We stopped using commercial bug sprays from the grocery store many years ago. We’ve tried some natural bug sprays, but it’s so easy to make your own Homemade Bug Spray that there’s no reason to buy it.
If you have young children who enjoy spending lots of time outdoors during the long days of summer, the last thing you want to worry about is mosquito bites and other insect bites. The good news is that it’s easy to make an effective insect repellent without harmful chemicals so your family can enjoy the warm weather.
My essential oil bug spray recipe uses only simple ingredients with 3 different essential oils – eucalyptus, rosemary and lemon. I love how these oils smell when combined, and they all have wonderful properties for keeping pesky bugs at bay.
If you’ve been wanting to make your own bug spray for a long time, give this natural bug repellent recipe a try. It’s great for daily use and is a safe alternative to chemical repellents for sensitive skin.
- Supplies and Tools
- By the Numbers: How to Make Essential Oil Bug Repellent
- Tips for Making & Using Homemade Bug Spray
- 1. What types of bugs is this good for?
- 2. How to use bug spray?
- 3. What’s the purpose of each essential oil?
- 4. Other effective essential oils to try?
- 5. Doesn’t a carrier oil need to be used?
- 6. Alternative to grain alcohol?
- 7. Essential oils for bug bites?
- 8. Other DIY beauty products for summer?
- 9. Buy Natural Insect Repellent
- Homemade Bug Spray with Essential Oils
- More Essential Oil Tutorials
Supplies and Tools
- 1 ounce of high proof grain alcohol
- 45 drops of eucalyptus essential oil
- 40 drops of rosemary essential oil
- 20 drops of lemon essential oil
- 3 ounces of distilled water
- Small funnel
- 4-ounce glass spray bottle
By the Numbers: How to Make Essential Oil Bug Repellent
Follow these simple steps to learn how to make your own DIY bug spray with a handful of natural ingredients.
Step 1: Add Alcohol to Bottle.
Add one ounce of high proof grain alcohol, like 91% Everclear, to your glass spray bottle.
Step 2: Add Essential Oils to Bottle.
Carefully add 45 drops of eucalyptus essential oil, 40 drops of Rosemary essential oil and 20 drops of lemon essential oil to the bottle and allow the oils to dissolve into the alcohol. It can take up to an hour, so it’s best to let it sit and come back.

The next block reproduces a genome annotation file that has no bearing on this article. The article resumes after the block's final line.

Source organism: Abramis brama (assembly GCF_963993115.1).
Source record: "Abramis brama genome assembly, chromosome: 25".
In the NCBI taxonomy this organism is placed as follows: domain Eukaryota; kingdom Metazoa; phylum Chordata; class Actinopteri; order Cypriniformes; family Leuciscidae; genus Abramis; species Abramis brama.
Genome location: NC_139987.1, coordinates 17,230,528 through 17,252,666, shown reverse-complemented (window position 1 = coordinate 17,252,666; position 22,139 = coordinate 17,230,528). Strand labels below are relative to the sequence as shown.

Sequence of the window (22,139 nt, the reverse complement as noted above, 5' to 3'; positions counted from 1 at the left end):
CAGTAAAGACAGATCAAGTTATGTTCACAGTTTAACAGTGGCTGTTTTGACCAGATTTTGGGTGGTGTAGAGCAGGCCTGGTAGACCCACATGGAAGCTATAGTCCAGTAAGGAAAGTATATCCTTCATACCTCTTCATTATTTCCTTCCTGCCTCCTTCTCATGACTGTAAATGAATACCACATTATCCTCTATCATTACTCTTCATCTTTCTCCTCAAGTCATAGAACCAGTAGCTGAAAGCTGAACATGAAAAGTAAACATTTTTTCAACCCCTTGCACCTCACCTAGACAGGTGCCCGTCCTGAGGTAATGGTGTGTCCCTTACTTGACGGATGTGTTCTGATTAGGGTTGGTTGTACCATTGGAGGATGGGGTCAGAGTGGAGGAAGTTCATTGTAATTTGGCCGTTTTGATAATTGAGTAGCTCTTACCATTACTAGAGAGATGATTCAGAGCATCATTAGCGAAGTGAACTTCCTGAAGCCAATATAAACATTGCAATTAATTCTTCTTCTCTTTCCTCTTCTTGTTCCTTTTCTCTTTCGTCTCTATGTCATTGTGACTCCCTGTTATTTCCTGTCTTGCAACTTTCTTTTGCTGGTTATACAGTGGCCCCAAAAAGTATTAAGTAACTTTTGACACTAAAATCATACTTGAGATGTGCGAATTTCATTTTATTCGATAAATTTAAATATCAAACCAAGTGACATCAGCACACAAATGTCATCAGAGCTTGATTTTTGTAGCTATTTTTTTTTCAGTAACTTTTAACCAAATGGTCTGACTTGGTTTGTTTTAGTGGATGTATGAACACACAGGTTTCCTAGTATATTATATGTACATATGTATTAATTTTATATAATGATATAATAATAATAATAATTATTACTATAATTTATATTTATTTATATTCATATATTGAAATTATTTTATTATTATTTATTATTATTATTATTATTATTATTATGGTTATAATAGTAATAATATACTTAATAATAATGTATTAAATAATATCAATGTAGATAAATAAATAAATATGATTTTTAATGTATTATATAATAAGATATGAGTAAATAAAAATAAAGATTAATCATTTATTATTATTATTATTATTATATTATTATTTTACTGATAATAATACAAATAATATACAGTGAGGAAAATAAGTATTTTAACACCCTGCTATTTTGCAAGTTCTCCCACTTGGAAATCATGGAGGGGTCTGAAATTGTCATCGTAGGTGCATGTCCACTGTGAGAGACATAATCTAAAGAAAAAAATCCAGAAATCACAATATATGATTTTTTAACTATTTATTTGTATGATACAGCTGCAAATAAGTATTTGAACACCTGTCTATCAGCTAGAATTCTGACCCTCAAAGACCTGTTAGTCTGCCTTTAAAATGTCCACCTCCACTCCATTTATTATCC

Step 3: Add Water to Bottle.
Once the essential oils are solubilized (dissolved), you can top off your glass spray bottle with distilled water. You’ll use about a teaspoon less than 3 ounces.
Step 4: Cap and Shake Bottle.
Place the lid on the spray bottle, give it a shake and it’s ready to use.
Tips for Making & Using Homemade Bug Spray
Answers to all of your questions about making your own natural insect repellent spray at home.
1. What types of bugs is this good for?
This natural insect repelling spray makes a good mosquito repellent, but it can also work well for lots of other creepy bugs like spiders, flies, spider mites, gnats, and more.
2. How to use bug spray?
The ingredients should stay combined in this recipe. However, for best results and variations in preparation, give the bottle a good shake before each use just to make sure everything is well combined. Mist the mixture onto your skin wherever you wish to protect yourself from biting insects and bugs.
Just beware that citrus oils cause photosensitivity, so you don’t want to use lemon oil on skin that will be exposed to the sun. So, it’s best to use this oil under clothing or when the sun has set. If you want to substitute another oil for the lemon, keep reading.